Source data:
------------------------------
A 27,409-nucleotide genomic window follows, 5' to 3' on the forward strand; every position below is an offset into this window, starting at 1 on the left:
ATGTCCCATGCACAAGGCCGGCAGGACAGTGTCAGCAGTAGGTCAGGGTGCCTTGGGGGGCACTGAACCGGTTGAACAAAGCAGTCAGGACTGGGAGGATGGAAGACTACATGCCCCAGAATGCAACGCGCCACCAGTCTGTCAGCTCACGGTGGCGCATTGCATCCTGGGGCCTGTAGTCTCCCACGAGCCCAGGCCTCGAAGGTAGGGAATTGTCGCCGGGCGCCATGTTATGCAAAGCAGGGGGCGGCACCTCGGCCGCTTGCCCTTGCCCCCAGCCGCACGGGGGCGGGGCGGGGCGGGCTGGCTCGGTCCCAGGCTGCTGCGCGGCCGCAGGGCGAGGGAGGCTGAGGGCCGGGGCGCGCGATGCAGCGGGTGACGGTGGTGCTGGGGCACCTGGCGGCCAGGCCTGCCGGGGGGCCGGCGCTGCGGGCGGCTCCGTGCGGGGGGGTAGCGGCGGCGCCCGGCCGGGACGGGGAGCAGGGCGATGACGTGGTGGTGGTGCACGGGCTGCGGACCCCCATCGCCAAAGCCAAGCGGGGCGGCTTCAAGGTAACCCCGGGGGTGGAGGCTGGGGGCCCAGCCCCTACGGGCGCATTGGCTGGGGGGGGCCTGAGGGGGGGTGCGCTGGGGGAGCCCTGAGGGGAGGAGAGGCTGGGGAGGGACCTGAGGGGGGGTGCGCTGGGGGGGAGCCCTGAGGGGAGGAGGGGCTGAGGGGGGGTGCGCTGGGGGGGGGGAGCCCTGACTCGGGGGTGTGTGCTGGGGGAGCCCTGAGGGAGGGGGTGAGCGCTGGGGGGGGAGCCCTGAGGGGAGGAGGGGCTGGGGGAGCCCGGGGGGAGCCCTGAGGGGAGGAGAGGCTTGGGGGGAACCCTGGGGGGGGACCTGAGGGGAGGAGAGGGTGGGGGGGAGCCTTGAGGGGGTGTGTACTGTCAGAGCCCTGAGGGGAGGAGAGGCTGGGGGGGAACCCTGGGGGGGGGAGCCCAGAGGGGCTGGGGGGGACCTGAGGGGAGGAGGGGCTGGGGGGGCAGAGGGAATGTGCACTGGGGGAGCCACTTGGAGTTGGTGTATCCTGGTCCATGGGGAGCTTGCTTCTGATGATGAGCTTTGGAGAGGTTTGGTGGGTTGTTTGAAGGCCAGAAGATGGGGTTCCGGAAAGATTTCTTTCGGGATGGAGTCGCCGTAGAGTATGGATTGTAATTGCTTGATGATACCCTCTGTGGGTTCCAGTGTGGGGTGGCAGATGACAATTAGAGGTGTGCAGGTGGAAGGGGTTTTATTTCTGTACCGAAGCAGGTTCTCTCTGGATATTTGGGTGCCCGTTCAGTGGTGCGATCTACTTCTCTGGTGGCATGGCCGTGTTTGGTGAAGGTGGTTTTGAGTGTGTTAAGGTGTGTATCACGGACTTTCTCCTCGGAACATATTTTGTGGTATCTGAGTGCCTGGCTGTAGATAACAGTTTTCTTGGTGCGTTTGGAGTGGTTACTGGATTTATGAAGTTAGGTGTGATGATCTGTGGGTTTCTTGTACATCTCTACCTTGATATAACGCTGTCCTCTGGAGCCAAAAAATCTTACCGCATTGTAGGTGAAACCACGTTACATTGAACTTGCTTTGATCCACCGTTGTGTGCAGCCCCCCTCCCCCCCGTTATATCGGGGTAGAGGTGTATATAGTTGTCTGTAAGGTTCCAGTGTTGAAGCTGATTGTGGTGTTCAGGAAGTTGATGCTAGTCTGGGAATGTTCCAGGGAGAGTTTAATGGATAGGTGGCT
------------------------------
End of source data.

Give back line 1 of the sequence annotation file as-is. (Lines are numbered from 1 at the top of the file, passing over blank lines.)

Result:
A 27,409-nucleotide genomic window follows, 5' to 3' on the forward strand; every position below is an offset into this window, starting at 1 on the left: